For Argyll published its response to the London 2012 Games (London 2012: how Britain came to feel good about itself) late on the night of Saturday 11th August, when the nation was taking a breath and contemplating life after total immersion in a mesmeric success.
After that came the closing ceremony – like the opening one, something of a curate’s egg with its strengths on the first class side of good.
The set was deceptively simple – yes it was a Union Flag but, with its converging bands raised towards the centre, it was simultaneously a crown. This was a visual reference to the link between flag and monarchy but it was also an image – a crowning image – of the role of the games themselves in the Britain of 2012.
It was an image London 2012 was entitled to conjure at the end of this transformative event.
The opening sequence was an image of unparalled brilliance of the city which had hosted the Games.
Set in segments of the flagged crown were some of the great structures that identify the city. Through them, linking them, covering them, wrapping objects and people, static and moving, were rivers and acres of newsprint.
This was the city making the news, a city where every single thing in it was part of that news; and it claimed unhesitatingly that this is a city that is the news.
Round all of it was the M25, a great wide orbital embracing bypass filled with traffic of all kinds, like the newspaper set, all white. Bicycles, cars, vans, huge trucks, flat beds, taxis, more and more of them joining the endless business of a city, some running over and through the central arterial flyovers.
And then the trucks and flatbeds became floats, with bands, musicians, tableaux and entertainers carried around into the sightlines of the audience, wherever they were in the arena. These transitions were accompanied by lines of amateur musicians on percussion, using a multitude of bins and bin lids, creating the hard cacophany of mechanised city life.
All of this was spectacular, awesome, capable, full of energy, of possibility, fearless, confident – the best of a city.
Who can know how director, Kim Gavin and his team came up with this but it was utterly galvanic. Burned on the retina.
From then on we moved away from the ‘white heat of the technological revolution’ that is a city and into the lifestyles a city contains. This was the introduction of colour into the palette which, with lighting design that was thrilling and masterful from start to finish of the entire games, blazed and rippled to the end of the night.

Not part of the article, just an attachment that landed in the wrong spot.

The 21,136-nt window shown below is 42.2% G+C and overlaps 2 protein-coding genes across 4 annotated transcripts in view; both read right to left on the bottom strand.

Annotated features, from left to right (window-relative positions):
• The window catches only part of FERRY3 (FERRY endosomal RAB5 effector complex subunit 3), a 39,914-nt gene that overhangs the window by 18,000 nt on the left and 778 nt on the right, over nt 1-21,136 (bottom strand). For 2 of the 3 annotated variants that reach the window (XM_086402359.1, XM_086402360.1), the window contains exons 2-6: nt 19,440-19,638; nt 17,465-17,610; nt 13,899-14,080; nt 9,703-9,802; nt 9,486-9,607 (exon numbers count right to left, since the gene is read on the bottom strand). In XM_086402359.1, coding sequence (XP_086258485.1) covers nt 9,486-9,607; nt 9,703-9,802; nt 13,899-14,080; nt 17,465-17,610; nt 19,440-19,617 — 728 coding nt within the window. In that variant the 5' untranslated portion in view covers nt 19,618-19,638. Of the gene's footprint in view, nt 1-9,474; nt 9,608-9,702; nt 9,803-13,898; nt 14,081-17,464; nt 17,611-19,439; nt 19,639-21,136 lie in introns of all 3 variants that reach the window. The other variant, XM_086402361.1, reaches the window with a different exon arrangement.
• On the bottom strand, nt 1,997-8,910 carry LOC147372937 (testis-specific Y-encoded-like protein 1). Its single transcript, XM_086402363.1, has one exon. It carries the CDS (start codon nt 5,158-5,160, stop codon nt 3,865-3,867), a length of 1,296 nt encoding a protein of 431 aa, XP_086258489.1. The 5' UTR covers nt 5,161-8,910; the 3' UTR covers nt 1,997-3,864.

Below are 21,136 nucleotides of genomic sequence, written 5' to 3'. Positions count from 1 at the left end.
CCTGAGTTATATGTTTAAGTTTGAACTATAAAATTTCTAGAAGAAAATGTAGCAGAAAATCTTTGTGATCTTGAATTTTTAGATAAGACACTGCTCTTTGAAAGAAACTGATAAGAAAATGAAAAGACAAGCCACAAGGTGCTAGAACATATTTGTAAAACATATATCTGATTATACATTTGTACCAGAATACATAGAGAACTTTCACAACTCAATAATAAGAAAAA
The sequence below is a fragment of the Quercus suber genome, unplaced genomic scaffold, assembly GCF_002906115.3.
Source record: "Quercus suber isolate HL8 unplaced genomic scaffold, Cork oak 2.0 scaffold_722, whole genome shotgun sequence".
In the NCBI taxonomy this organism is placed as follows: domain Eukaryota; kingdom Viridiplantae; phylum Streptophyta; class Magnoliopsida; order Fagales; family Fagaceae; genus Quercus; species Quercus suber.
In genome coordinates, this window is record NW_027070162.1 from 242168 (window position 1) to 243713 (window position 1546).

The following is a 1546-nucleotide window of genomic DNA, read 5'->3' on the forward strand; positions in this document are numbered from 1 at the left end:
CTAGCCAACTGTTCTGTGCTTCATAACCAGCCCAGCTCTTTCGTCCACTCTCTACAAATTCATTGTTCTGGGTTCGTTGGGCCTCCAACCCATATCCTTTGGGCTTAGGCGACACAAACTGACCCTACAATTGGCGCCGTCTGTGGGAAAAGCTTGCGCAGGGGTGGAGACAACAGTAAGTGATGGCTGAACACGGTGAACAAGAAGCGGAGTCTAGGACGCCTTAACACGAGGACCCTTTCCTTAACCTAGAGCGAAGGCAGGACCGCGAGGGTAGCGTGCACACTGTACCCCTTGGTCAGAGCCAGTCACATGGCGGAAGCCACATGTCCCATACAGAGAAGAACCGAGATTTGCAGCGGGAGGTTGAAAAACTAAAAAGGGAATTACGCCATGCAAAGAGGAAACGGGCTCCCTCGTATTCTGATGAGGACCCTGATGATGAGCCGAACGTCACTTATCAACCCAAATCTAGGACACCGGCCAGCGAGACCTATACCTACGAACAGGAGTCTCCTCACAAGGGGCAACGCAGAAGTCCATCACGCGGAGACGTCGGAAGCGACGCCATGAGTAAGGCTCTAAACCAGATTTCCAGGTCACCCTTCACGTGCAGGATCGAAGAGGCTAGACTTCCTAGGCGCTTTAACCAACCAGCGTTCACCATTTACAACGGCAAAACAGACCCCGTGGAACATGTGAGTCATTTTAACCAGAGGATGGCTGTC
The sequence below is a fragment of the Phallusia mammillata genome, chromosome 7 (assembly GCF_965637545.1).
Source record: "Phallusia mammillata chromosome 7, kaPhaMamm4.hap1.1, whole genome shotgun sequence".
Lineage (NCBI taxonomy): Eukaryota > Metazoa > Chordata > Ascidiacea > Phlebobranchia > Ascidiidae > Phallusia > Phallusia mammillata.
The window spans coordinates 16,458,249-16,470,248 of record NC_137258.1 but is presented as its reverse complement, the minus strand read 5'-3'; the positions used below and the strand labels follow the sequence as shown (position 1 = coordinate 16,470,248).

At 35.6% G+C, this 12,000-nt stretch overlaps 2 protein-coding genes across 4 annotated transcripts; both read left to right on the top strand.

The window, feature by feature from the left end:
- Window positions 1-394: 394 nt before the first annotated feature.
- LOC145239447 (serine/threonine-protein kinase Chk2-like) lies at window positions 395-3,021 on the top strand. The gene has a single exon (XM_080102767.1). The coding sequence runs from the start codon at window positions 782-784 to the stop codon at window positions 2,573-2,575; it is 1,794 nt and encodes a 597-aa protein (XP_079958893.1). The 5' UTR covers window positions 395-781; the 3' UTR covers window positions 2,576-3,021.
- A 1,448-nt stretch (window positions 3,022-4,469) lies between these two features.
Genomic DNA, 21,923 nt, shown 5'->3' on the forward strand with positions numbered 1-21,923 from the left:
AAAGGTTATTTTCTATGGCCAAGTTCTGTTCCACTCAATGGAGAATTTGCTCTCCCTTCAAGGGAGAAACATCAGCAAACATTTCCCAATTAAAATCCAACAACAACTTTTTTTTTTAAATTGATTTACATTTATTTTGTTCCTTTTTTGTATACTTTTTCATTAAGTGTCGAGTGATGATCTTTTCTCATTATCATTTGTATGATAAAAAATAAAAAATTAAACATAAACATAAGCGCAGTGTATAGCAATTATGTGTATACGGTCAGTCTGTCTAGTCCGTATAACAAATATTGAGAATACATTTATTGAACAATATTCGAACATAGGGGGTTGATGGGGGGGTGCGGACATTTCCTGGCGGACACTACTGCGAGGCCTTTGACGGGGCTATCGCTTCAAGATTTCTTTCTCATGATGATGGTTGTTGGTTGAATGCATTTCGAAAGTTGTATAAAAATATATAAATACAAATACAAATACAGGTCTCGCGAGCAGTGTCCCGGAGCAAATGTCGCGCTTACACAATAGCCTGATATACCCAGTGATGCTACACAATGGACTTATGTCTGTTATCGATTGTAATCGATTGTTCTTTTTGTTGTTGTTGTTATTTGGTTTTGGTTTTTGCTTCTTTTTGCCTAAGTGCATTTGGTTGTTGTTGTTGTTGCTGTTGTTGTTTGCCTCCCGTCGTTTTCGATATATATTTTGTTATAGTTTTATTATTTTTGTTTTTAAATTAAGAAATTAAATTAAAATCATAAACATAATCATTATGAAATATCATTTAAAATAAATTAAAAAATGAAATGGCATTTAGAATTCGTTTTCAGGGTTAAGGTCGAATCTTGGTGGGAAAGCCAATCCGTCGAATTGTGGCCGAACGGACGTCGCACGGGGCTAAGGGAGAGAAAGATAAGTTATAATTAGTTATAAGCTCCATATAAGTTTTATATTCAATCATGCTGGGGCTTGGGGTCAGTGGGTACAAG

There was a pointless and flatlining tableau tribute to British fashion, singularly alien and self-regarding where the games and the spirit of them are inclusive and outgoing.
The triumph of British fashion at the Games was Stella McCartney’s genuinely original design concept for the athletes outfits. These delivered exactly what she had intended – the notion of the national flag, underplayed but subtly insistent – from the headbands some wore, to the wonderfully useful identifiers of the red swimcaps and cyclists’ helmets, to the beautifully cut track suit jackets
There was band after band. star after star, most of them singing the wrong songs and too many of them. You longed for The Proclaimers with 500 Miles to put life in to the dirging. But Fat Boy Slim appeared like an ominous battle controller from Avatar, in the heart of a huge transparent octopus whose body and tentacles simply blew out of the sides and top of the gold charabanc that had ushered around Russell Brand in the Beatles’ Magical Mystery Tour. Norman Cook was ‘dying to take us away’.
When the big moment came, the extinguishing of the Olympic flame – this one a superstar of symbolism, design and engineering for the Games – it had competition.
A red, sort of burning skeletal phoenix appeared, rising above it.
Too much. A tad cliched. Too distracting. It reduced the cauldron to the status of one of many effects. And then ballet’s Darcey Bussell flew in, crucified upon yet another red phoenix. Too too much.
We were into the last vestiges here of throwing everything in to the close of a show that, like the opening one, had far too many endings – slackly losing focus and energy.
But the helicopter shots of the arena showed it like a box of jewels in the dark, that fabulous lighting design playing the pixels on each seat in the auditorium like an multicoloured graphic equaliser.
Then the final fireworks took the stars on at their own game.
Unlike the opening ceremony, Kim Gavin had virtually no time to rehearse on the set in the arena.
That all of this was pulled together so magnificently was a fitting punctuation mark to a wholly remarkable Games.